Retirement Planning + Retirement Goals + Retirement Home + RRSP = RIF until you RIP.

No thanks. I have bigger plans for my “golden years.”

My parents made retirement sound like a place similar to Hawaii or Heaven. That’s not the definition of retirement according to my research.

After interviewing many folks about their thoughts on the word “retirement”, I’ve found the responses depend mostly on age (how close they are to their “golden years”) and whether the person is an employee or a business owner. When I ask the grade seven and eight students I meet through Junior Achievement, they mirror what their folks say about retirement.

Most youth believe one of the top reasons why they should save and invest their money is to retire one day. When I ask them what retirement is and why it appeals to them, they often respond with, “retirement is when you stop working” and “retired people can sleep in, play golf and travel lots.” Then I ask them the class to think about their favorite thing to do. I say,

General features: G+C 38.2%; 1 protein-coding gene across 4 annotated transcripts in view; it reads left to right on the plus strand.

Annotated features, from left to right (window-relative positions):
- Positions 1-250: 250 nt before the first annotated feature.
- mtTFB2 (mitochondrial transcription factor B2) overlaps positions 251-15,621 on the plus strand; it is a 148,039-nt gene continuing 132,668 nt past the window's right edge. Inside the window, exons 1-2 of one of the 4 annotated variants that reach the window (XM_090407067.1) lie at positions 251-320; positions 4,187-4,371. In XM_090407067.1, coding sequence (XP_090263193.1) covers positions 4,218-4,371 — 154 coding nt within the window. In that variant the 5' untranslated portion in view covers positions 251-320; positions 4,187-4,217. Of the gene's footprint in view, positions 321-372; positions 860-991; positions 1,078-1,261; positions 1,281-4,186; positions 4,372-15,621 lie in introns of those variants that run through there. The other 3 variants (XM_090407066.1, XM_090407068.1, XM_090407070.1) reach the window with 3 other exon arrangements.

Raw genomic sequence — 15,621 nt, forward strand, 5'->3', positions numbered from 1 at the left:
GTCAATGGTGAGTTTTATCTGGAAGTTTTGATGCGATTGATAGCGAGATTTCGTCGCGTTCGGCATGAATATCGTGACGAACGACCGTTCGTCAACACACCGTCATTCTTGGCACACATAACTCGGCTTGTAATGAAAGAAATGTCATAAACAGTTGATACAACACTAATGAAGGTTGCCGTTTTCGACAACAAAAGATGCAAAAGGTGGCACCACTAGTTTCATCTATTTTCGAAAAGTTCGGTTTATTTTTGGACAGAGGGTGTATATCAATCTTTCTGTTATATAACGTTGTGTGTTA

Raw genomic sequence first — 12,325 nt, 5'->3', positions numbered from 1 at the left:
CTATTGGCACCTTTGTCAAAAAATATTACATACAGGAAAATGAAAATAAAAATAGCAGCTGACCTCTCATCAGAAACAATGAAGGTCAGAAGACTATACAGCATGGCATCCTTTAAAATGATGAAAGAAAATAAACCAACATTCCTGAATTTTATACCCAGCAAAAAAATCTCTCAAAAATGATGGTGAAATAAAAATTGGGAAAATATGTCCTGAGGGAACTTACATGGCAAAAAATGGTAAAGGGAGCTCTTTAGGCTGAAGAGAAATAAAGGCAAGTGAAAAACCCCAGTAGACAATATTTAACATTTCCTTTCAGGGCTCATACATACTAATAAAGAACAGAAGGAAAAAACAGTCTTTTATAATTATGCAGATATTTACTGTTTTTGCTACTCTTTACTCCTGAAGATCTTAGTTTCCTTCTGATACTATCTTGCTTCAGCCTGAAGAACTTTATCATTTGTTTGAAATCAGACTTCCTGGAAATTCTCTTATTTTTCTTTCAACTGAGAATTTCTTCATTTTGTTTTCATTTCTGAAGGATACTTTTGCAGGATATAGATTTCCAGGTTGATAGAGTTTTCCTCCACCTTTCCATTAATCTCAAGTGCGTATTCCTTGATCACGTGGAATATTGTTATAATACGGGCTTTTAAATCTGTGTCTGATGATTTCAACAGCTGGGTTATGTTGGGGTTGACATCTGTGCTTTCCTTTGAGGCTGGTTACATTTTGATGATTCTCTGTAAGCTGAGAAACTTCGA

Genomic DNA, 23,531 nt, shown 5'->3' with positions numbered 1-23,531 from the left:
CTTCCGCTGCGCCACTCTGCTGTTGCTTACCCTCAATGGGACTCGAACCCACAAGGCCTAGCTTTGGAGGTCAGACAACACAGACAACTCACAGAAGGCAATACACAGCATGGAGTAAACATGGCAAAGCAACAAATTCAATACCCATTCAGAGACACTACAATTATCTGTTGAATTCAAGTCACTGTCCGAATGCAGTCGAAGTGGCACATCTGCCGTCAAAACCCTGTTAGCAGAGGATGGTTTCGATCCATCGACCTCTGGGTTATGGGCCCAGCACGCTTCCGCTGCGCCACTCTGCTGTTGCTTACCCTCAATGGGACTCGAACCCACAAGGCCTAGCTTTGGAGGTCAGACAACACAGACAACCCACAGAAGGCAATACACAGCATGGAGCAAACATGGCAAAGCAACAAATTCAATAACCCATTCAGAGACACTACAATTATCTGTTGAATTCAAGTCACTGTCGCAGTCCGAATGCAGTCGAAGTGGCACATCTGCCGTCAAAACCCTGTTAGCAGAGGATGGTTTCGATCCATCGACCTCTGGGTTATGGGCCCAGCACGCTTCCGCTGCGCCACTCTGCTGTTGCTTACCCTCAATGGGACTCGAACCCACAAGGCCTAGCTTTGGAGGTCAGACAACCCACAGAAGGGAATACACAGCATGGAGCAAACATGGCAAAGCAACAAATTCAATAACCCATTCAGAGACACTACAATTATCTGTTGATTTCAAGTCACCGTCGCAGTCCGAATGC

“Imagine you can make money at your favorite thing to do. For example, imagine you can make loads of money wake surfing or designing wake boards or manufacturing wake boats because you are really, really good at it. If you are making money at something you love and excel at, which allows you time and money to sleep in, golf and travel too, would you still want to retire?”

You know exactly what a bunch of grade seven and eight kids would have to say about that…

HELLLLL NO!